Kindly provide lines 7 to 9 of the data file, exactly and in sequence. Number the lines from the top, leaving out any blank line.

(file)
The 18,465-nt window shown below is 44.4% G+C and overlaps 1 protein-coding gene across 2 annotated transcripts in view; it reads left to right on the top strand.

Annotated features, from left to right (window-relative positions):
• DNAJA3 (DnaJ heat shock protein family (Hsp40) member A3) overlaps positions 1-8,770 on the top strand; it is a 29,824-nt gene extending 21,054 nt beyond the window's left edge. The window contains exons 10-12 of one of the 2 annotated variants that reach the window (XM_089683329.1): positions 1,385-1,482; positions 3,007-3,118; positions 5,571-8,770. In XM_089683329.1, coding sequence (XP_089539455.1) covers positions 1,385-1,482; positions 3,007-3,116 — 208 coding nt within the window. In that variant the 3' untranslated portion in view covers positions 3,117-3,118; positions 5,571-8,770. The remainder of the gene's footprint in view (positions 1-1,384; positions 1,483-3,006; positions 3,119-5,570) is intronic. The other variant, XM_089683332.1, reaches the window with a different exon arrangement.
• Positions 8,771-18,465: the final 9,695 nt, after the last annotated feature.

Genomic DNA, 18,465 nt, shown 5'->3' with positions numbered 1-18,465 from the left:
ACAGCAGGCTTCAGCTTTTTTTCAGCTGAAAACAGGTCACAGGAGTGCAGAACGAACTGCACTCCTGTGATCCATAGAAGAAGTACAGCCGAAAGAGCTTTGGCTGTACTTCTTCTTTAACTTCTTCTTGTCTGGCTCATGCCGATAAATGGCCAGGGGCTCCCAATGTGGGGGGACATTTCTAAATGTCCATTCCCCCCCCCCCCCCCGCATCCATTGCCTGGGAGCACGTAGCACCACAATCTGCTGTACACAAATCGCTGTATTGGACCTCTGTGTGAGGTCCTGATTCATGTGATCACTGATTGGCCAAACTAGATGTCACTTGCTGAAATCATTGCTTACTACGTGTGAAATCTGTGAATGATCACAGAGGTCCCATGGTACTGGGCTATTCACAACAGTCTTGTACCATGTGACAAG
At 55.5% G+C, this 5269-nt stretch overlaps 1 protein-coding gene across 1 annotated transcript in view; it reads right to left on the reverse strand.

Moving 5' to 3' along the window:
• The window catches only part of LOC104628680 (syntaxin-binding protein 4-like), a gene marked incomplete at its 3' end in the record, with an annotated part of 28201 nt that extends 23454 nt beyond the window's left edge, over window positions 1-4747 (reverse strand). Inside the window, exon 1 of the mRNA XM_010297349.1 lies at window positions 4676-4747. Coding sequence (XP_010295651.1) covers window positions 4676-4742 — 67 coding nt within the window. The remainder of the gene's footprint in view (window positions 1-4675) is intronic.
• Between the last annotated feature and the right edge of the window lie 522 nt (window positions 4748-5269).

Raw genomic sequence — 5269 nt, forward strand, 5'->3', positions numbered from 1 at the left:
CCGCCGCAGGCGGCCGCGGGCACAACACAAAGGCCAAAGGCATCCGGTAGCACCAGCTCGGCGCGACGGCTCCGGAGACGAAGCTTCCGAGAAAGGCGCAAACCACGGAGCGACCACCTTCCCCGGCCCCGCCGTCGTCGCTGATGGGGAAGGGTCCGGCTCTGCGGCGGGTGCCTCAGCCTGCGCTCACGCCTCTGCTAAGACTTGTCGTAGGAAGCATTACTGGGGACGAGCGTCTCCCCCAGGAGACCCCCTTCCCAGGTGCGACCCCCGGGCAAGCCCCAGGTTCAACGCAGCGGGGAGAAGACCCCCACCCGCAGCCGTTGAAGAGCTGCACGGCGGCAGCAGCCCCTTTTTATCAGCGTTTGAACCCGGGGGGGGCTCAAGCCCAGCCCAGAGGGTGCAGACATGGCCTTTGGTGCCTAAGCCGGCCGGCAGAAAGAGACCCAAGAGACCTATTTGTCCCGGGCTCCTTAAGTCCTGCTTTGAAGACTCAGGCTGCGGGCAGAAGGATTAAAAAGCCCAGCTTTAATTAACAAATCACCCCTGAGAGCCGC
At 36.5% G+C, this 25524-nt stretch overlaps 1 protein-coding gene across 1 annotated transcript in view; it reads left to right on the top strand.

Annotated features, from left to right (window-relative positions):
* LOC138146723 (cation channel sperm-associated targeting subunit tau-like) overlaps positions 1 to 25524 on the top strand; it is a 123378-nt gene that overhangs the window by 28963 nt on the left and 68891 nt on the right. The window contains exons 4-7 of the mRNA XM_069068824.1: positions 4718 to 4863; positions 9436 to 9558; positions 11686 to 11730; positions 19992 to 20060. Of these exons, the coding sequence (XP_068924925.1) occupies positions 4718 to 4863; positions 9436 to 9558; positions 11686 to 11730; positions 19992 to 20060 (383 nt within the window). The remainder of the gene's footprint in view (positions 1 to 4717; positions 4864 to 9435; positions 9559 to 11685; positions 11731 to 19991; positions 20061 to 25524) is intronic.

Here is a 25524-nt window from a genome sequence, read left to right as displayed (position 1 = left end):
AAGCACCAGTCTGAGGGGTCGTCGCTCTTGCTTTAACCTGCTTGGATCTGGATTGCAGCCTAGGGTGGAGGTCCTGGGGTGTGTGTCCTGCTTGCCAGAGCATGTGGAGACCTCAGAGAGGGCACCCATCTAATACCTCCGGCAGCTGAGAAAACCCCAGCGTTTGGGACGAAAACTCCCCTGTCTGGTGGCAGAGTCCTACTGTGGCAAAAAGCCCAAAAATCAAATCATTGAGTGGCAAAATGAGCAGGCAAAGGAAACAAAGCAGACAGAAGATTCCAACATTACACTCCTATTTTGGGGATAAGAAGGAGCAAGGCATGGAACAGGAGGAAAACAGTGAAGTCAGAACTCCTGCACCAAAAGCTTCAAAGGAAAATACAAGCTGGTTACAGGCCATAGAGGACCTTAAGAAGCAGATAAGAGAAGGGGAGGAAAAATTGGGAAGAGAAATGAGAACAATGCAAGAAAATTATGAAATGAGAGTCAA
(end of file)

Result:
At 55.5% G+C, this 5269-nt stretch overlaps 1 protein-coding gene across 1 annotated transcript in view; it reads right to left on the reverse strand.

Moving 5' to 3' along the window:
• The window catches only part of LOC104628680 (syntaxin-binding protein 4-like), a gene marked incomplete at its 3' end in the record, with an annotated part of 28201 nt that extends 23454 nt beyond the window's left edge, over window positions 1-4747 (reverse strand). Inside the window, exon 1 of the mRNA XM_010297349.1 lies at window positions 4676-4747. Coding sequence (XP_010295651.1) covers window positions 4676-4742 — 67 coding nt within the window. The remainder of the gene's footprint in view (window positions 1-4675) is intronic.